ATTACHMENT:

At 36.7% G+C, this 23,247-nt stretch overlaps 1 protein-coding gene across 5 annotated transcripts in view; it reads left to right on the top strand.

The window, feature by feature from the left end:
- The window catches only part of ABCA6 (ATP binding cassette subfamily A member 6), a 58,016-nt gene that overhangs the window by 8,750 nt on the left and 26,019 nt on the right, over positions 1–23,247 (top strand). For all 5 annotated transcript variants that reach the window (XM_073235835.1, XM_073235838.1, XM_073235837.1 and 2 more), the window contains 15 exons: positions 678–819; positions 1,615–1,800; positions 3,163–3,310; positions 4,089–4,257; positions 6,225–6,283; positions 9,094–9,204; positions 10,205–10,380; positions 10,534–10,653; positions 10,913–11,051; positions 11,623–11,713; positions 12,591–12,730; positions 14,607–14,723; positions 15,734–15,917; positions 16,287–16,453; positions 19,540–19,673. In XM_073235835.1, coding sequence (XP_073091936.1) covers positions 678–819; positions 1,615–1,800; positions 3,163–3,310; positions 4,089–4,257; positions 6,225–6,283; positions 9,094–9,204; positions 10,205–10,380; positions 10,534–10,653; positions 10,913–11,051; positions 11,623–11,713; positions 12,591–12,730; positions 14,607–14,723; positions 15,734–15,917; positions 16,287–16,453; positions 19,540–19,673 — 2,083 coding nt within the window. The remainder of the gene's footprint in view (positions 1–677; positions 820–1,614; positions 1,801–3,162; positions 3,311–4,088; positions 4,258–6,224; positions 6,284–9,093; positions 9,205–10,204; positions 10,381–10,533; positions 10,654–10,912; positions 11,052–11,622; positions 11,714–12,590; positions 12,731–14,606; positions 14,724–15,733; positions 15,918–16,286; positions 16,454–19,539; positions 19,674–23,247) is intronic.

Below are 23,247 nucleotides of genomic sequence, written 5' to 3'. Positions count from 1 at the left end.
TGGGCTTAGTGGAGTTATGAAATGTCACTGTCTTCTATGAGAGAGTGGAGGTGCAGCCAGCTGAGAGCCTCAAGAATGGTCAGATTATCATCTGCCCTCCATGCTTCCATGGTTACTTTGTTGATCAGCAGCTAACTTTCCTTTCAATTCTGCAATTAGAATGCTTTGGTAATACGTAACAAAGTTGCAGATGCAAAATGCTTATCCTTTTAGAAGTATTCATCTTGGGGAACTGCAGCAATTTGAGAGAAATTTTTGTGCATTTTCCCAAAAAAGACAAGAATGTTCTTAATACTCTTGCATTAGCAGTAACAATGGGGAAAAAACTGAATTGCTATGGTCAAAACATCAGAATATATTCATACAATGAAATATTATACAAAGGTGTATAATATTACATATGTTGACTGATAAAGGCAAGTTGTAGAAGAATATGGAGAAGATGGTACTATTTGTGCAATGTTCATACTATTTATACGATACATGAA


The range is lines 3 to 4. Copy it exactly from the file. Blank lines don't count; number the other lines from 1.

- The window catches only part of ABCA6 (ATP binding cassette subfamily A member 6), a 58,016-nt gene that overhangs the window by 8,750 nt on the left and 26,019 nt on the right, over positions 1–23,247 (top strand). For all 5 annotated transcript variants that reach the window (XM_073235835.1, XM_073235838.1, XM_073235837.1 and 2 more), the window contains 15 exons: positions 678–819; positions 1,615–1,800; positions 3,163–3,310; positions 4,089–4,257; positions 6,225–6,283; positions 9,094–9,204; positions 10,205–10,380; positions 10,534–10,653; positions 10,913–11,051; positions 11,623–11,713; positions 12,591–12,730; positions 14,607–14,723; positions 15,734–15,917; positions 16,287–16,453; positions 19,540–19,673. In XM_073235835.1, coding sequence (XP_073091936.1) covers positions 678–819; positions 1,615–1,800; positions 3,163–3,310; positions 4,089–4,257; positions 6,225–6,283; positions 9,094–9,204; positions 10,205–10,380; positions 10,534–10,653; positions 10,913–11,051; positions 11,623–11,713; positions 12,591–12,730; positions 14,607–14,723; positions 15,734–15,917; positions 16,287–16,453; positions 19,540–19,673 — 2,083 coding nt within the window. The remainder of the gene's footprint in view (positions 1–677; positions 820–1,614; positions 1,801–3,162; positions 3,311–4,088; positions 4,258–6,224; positions 6,284–9,093; positions 9,205–10,204; positions 10,381–10,533; positions 10,654–10,912; positions 11,052–11,622; positions 11,714–12,590; positions 12,731–14,606; positions 14,724–15,733; positions 15,918–16,286; positions 16,454–19,539; positions 19,674–23,247) is intronic.

Below are 23,247 nucleotides of genomic sequence, written 5' to 3'. Positions count from 1 at the left end.